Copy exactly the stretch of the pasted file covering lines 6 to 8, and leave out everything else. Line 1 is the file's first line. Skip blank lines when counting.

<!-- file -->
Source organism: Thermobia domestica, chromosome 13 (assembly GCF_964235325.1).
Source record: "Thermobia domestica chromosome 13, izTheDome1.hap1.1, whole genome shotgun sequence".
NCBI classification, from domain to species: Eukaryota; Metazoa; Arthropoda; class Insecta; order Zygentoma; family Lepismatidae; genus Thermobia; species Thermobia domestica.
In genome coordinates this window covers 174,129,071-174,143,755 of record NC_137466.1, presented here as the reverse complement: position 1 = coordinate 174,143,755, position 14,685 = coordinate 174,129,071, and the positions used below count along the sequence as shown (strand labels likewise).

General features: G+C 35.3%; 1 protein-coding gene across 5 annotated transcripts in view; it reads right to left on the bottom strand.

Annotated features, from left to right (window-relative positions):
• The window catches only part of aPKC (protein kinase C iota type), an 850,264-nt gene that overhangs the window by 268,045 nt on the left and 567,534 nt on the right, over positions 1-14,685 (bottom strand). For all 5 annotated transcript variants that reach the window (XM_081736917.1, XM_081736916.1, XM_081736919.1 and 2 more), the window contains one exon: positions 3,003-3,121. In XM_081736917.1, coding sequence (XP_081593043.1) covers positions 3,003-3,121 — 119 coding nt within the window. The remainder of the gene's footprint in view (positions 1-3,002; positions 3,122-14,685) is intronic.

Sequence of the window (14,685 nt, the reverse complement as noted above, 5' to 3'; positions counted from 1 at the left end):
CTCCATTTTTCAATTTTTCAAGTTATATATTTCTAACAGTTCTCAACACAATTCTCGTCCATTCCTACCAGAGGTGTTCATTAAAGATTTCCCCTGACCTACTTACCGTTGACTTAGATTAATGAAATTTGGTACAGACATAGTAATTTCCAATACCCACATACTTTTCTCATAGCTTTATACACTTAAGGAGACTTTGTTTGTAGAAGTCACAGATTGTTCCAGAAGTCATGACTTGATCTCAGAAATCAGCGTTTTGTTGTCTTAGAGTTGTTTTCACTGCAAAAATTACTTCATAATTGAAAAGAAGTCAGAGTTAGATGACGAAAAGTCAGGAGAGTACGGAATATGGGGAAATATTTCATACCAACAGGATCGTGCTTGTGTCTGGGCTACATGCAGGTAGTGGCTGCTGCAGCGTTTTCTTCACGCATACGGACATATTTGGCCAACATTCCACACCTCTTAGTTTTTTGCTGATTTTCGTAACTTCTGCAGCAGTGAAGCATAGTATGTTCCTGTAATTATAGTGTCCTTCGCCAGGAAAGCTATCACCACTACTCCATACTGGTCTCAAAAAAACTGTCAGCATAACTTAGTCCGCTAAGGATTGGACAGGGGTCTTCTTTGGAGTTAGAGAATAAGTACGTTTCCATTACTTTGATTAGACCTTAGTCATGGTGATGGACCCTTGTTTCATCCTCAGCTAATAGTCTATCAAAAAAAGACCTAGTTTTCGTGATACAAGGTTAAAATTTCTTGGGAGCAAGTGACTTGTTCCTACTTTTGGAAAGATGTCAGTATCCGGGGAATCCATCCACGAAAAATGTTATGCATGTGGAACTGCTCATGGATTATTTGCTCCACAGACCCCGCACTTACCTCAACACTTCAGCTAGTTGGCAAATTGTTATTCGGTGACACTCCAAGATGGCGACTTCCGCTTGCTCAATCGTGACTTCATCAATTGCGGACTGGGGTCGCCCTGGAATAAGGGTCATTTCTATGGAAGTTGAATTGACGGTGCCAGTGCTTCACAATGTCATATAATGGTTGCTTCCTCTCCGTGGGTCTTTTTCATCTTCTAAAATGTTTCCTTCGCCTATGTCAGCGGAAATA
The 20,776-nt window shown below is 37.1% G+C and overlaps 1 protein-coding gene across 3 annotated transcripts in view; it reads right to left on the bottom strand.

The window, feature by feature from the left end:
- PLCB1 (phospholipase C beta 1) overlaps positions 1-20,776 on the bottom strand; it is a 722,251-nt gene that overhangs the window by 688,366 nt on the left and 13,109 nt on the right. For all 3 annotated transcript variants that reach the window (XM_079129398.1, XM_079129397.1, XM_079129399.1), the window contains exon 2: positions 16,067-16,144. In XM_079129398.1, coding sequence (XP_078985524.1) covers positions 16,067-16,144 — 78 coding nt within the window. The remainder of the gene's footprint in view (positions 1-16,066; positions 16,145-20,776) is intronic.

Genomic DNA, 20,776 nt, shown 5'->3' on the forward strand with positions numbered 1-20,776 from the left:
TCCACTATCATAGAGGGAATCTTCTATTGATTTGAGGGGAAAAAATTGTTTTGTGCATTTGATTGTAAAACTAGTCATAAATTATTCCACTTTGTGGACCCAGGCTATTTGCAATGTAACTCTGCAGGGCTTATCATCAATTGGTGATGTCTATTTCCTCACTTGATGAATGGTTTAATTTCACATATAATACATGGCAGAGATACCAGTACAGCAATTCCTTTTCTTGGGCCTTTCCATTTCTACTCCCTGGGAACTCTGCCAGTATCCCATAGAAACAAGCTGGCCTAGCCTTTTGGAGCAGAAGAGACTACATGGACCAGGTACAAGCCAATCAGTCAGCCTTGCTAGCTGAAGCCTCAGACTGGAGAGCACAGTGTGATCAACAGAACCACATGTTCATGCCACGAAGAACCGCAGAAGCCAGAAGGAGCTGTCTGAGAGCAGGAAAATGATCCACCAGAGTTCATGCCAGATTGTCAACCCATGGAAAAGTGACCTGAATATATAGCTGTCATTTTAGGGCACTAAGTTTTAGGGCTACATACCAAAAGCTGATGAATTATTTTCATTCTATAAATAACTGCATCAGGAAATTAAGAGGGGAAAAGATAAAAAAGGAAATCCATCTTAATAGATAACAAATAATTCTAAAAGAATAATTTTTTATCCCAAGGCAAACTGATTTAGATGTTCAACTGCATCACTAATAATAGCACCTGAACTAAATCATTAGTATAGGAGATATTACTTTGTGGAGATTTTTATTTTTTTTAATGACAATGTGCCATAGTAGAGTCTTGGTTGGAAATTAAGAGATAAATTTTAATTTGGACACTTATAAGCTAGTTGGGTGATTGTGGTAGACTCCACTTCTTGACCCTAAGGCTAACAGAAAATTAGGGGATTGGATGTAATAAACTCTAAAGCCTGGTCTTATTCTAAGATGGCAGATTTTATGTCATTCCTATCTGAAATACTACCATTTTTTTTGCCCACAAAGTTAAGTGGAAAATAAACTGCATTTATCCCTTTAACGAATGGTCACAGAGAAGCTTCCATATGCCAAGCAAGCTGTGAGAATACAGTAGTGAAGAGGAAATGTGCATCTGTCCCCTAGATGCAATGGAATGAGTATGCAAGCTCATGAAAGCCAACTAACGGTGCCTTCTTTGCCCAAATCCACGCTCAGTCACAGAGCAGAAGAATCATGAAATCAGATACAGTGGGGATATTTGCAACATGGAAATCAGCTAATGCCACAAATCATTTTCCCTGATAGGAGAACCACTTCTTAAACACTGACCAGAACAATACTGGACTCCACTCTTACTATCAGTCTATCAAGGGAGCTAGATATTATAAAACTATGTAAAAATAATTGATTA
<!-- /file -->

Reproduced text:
Annotated features, from left to right (window-relative positions):
• The window catches only part of aPKC (protein kinase C iota type), an 850,264-nt gene that overhangs the window by 268,045 nt on the left and 567,534 nt on the right, over positions 1-14,685 (bottom strand). For all 5 annotated transcript variants that reach the window (XM_081736917.1, XM_081736916.1, XM_081736919.1 and 2 more), the window contains one exon: positions 3,003-3,121. In XM_081736917.1, coding sequence (XP_081593043.1) covers positions 3,003-3,121 — 119 coding nt within the window. The remainder of the gene's footprint in view (positions 1-3,002; positions 3,122-14,685) is intronic.

Sequence of the window (14,685 nt, the reverse complement as noted above, 5' to 3'; positions counted from 1 at the left end):